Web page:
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Linear Programming — from Wolfram MathWorld

Linear programming, sometimes known as linear optimization, is the problem of maximizing or minimizing a linear function over a convex polyhedron specified by linear and non-negativity constraints. Simplistically, linear programming is the optimization of an outcome based on some set of constraints using a linear mathematical model.

Linear programming is implemented in the Wolfram Language as LinearProgramming[c,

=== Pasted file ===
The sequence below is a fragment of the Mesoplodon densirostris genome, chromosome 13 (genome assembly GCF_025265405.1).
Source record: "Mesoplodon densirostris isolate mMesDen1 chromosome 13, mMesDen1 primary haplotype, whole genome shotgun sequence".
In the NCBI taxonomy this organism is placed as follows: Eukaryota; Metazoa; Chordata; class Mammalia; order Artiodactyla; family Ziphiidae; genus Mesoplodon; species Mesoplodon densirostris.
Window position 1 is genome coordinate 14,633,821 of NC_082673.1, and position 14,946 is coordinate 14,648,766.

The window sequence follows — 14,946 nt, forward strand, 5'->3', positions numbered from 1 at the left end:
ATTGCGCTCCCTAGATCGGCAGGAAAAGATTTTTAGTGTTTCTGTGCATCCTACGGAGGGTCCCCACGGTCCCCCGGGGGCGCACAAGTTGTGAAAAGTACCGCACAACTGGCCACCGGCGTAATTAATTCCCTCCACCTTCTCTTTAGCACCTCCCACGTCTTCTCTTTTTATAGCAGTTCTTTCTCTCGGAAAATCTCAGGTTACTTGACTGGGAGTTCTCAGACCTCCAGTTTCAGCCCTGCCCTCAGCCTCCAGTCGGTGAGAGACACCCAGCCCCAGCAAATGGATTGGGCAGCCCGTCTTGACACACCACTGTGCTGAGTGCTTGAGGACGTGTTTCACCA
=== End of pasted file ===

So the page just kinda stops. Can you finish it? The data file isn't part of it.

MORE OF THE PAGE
m, b], which finds a vector x which minimizes
the quantity cx subject to the constraints mx>=b and x_i>=0 for x=(x_1,...,x_n).

Linear programming theory falls within convex optimization theory and is also considered to be an important part of operations
. Linear programming is extensively used in business and economics, but
may also be used to solve certain engineering problems.

Examples from economics include Leontief’s input-output model, the determination of shadow prices, etc., an example of a business application would be maximizing profit in a factory that manufactures a number of

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